Published in News Archive
Wednesday, 27 June 2012 07:52

Medway: new Director & Medway tests

Medway has a new Director of Children and Adult Services, to replace  Rose Collinson, who leaves the service at the end of July having seen her last few years dogged by major problems in the education sector. It may be that the amalgamation of various departments to form this enormous range of responsibilities is too much for one person to run, the portfolio including responsibility for schools, adoption and fostering, children’s social care, special education needs, youth services, working with the voluntary sector, and adult social care and physical and learning disabilities. Medway Council has appointed Barbara Peacock to the post. She is currently Corporate Director - People at Sandwell Borough Council in the West Midlands, with specific responsibilities for  Adult Social Services and Children’s Social Services, but with oversight of the Learning and Culture department. This appears a similar role to her new appointment, but her background is in Social Services, so I hope she is able to get to grips with......
Published in Peter's Blog
Tagged under

The main secondary school appeals are now ended, although places are still being freed up, mainly in non-selective schools through movement in waiting lists. This article is an overview of the latest situation across Kent and Medway, although I am happy to be corrected on details or to add in additional items. In particular,  information on non-selective school situations would be helpful.

 For grammar schools, the main pressure area has been West & North West Kent for boys,   with Tunbridge Wells Grammar school for Boys having 89 appeals, and Wilmington Grammar School for Boys having around 70. As a result Kent County Council came under considerable pressure  from families whose sons had passed the 11+, but had no grammar school place. In the event,  nearly all of these boys have been offered places off waiting lists or at appeals, with TWGSB taking 32 at appeal, Wilmington over 30,  Gravesend Grammar taking in nearly all who had passed without the need to go to appeal.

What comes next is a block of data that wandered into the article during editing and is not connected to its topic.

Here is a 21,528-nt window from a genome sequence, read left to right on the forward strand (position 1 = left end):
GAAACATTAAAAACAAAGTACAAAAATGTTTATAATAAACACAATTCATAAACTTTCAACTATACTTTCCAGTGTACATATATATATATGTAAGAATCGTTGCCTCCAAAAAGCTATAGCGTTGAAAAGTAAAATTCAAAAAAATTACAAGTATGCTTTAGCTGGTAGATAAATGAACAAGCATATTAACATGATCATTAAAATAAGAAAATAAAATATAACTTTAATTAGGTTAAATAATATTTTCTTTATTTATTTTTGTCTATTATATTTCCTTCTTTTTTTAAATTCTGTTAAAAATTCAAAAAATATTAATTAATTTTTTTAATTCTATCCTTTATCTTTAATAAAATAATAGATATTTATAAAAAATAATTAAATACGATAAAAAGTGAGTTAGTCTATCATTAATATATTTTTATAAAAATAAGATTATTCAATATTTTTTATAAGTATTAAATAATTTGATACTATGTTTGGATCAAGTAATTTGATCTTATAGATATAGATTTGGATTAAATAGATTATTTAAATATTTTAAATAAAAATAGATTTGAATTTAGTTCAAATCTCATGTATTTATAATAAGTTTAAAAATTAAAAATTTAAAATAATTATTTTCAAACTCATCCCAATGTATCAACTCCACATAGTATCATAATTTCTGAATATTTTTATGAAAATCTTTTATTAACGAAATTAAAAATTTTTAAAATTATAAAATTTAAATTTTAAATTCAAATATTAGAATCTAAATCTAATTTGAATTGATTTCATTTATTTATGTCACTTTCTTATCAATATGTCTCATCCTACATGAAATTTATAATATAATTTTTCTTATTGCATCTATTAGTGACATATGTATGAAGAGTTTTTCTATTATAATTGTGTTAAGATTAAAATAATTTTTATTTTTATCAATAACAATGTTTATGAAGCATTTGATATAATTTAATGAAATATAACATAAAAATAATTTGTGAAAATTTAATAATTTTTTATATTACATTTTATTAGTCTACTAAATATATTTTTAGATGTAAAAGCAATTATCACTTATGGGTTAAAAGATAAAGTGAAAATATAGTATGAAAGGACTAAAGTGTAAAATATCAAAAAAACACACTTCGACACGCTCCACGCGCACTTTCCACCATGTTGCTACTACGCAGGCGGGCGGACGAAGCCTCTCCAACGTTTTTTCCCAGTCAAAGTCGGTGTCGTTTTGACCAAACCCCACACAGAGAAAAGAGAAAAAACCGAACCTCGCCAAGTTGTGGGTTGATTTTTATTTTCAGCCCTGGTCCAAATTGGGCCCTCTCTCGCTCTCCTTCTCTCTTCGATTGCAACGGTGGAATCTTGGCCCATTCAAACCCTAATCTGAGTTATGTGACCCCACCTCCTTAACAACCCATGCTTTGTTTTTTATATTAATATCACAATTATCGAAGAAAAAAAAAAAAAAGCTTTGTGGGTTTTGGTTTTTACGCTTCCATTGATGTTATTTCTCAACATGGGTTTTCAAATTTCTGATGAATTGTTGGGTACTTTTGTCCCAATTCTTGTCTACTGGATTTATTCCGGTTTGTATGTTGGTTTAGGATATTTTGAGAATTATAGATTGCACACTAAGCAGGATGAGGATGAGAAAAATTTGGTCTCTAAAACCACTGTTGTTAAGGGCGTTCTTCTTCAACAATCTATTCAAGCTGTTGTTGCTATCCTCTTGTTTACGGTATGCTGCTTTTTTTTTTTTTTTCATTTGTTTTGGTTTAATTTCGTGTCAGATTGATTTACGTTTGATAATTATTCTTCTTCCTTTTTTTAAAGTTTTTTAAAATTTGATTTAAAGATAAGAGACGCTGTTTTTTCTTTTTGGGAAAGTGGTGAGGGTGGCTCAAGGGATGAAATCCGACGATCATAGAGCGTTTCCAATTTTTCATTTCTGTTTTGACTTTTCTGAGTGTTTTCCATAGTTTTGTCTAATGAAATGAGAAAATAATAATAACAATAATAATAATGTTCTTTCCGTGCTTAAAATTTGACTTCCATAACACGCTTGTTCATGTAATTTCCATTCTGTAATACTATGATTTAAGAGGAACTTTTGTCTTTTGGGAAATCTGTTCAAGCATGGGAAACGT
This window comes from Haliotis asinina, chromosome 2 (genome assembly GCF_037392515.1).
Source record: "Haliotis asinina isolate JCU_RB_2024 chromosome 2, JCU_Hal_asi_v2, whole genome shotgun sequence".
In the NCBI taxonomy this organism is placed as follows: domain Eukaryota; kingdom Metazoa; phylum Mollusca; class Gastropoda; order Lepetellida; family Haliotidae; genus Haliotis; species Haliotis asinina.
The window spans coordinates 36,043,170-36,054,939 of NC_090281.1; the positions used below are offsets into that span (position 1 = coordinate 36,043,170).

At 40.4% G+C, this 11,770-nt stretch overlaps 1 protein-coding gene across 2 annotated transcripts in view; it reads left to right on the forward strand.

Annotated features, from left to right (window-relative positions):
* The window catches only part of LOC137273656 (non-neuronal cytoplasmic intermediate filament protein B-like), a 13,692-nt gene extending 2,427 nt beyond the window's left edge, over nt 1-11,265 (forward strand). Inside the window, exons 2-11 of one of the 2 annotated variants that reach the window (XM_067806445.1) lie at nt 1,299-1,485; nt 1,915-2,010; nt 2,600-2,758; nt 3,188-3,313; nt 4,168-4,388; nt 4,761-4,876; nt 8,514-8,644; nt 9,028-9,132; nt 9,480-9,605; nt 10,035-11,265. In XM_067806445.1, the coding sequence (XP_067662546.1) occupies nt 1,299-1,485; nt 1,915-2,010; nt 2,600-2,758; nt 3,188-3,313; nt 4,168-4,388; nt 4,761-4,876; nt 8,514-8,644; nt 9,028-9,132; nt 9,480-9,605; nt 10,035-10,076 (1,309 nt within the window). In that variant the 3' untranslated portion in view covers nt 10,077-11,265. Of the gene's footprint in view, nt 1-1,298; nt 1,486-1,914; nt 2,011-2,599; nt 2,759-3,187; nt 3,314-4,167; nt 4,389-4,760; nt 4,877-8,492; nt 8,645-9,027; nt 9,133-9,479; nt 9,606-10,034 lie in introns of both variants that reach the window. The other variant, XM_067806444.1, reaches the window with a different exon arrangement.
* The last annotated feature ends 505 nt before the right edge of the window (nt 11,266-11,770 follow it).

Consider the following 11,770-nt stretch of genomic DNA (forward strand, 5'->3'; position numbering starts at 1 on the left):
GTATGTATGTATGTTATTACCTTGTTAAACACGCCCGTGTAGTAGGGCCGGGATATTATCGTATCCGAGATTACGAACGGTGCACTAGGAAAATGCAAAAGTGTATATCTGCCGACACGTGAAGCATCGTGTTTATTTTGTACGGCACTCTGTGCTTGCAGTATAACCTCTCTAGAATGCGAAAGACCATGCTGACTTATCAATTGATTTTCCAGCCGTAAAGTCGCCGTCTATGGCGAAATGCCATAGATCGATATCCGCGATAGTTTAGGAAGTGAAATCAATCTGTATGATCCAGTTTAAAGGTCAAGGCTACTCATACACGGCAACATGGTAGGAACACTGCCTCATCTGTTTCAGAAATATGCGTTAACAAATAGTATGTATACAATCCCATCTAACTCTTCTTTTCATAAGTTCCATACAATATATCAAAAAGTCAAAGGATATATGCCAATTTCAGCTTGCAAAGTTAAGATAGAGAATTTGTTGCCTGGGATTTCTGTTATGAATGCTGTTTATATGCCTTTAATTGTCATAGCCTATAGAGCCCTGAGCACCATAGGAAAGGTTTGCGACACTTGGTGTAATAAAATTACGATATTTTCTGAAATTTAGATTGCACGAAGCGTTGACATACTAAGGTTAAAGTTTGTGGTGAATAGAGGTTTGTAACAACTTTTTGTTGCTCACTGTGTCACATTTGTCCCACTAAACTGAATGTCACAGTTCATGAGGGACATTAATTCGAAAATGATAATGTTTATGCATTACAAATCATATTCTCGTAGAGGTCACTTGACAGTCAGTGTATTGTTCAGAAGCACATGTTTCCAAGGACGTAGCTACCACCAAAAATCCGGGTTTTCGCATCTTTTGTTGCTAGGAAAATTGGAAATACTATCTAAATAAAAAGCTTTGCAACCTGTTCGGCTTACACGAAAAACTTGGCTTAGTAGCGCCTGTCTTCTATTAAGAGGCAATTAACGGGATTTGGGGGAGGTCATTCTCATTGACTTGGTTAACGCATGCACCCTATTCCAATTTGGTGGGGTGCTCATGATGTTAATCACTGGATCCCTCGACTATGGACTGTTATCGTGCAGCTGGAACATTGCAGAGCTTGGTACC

Oakwood Park in Maidstone has also taken up a number of these and, after appeals, now has 164 places allocated, leaving its additional form of entry only part filled. As a result, this OFSTED ‘Outstanding school’  is surprisingly still welcoming applications from anyone who has passed and should be able to offer the vacant places without appeal.   I believe that otherwise all these schools are now full, along with Skinners, Judd, Dartford Grammar Boys and Maidstone Grammar. Interestingly, admission authorities can accept a second appeal .......“because of a significant and material change in the circumstances of the parent or child”.  For example, if your child comes up with two Level 5s in the recent SATs it may be worthwhile  asking  a grammar school with vacancies if it will consider a second appeal (it has an absolute right to say no). ......... 

Published in News Archive
Sunday, 12 February 2012 23:17

Medway Council - 'Serving You'

The disgraceful saga of Medway Council's attempts to hush up the scandal of the Medway Tests debacle continues. The tale up to now is told below and in various articles on the News Pages of this website. It is my belief that Medway Council is trying to hush up a number of unpalatable facts about its appalling management of the scandal. As a result,.......

Published in Peter's Blog
Tagged under

I would be grateful for any advice on what to do about Medway Council on the following issue, from the 200 readers a day currently visiting this site. 

However, by a remarkable coincidence, within 19 hours of my publishing this article, Medway Council responded 43 working days after my   Freedom of Information request, just a month after the legal deadline of 20 days to reply, rejecting my request. See bottom of page for more.

+++++++++++++++++++++++++++++++++++++++++++++++++++++++ 

ORIGINAL ARTICLE READS: